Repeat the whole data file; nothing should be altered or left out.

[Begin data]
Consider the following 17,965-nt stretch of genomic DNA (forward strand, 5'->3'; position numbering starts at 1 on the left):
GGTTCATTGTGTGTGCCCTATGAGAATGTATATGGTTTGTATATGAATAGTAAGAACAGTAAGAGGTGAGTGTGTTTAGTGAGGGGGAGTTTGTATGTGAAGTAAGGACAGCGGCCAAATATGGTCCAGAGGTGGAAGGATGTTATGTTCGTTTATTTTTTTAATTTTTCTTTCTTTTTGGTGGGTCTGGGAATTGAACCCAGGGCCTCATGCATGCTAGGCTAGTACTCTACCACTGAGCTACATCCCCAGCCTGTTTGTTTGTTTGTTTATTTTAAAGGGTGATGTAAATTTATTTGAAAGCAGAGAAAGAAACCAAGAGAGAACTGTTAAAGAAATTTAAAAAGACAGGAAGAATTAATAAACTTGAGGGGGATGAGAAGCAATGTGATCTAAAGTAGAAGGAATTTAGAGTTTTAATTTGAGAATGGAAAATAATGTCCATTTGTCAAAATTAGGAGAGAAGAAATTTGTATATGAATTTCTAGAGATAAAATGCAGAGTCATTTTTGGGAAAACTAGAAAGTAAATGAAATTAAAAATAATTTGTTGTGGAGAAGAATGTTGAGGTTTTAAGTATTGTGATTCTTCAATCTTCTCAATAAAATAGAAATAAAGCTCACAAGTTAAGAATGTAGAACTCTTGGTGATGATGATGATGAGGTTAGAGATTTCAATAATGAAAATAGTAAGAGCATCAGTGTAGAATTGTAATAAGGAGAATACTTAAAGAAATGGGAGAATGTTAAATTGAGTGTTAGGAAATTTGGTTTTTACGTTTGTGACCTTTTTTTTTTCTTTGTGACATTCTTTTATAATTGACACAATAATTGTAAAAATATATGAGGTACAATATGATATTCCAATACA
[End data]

Consider the following 17,965-nt stretch of genomic DNA (forward strand, 5'->3'; position numbering starts at 1 on the left):
GGTTCATTGTGTGTGCCCTATGAGAATGTATATGGTTTGTATATGAATAGTAAGAACAGTAAGAGGTGAGTGTGTTTAGTGAGGGGGAGTTTGTATGTGAAGTAAGGACAGCGGCCAAATATGGTCCAGAGGTGGAAGGATGTTATGTTCGTTTATTTTTTTAATTTTTCTTTCTTTTTGGTGGGTCTGGGAATTGAACCCAGGGCCTCATGCATGCTAGGCTAGTACTCTACCACTGAGCTACATCCCCAGCCTGTTTGTTTGTTTGTTTATTTTAAAGGGTGATGTAAATTTATTTGAAAGCAGAGAAAGAAACCAAGAGAGAACTGTTAAAGAAATTTAAAAAGACAGGAAGAATTAATAAACTTGAGGGGGATGAGAAGCAATGTGATCTAAAGTAGAAGGAATTTAGAGTTTTAATTTGAGAATGGAAAATAATGTCCATTTGTCAAAATTAGGAGAGAAGAAATTTGTATATGAATTTCTAGAGATAAAATGCAGAGTCATTTTTGGGAAAACTAGAAAGTAAATGAAATTAAAAATAATTTGTTGTGGAGAAGAATGTTGAGGTTTTAAGTATTGTGATTCTTCAATCTTCTCAATAAAATAGAAATAAAGCTCACAAGTTAAGAATGTAGAACTCTTGGTGATGATGATGATGAGGTTAGAGATTTCAATAATGAAAATAGTAAGAGCATCAGTGTAGAATTGTAATAAGGAGAATACTTAAAGAAATGGGAGAATGTTAAATTGAGTGTTAGGAAATTTGGTTTTTACGTTTGTGACCTTTTTTTTTTCTTTGTGACATTCTTTTATAATTGACACAATAATTGTAAAAATATATGAGGTACAATATGATATTCCAATACA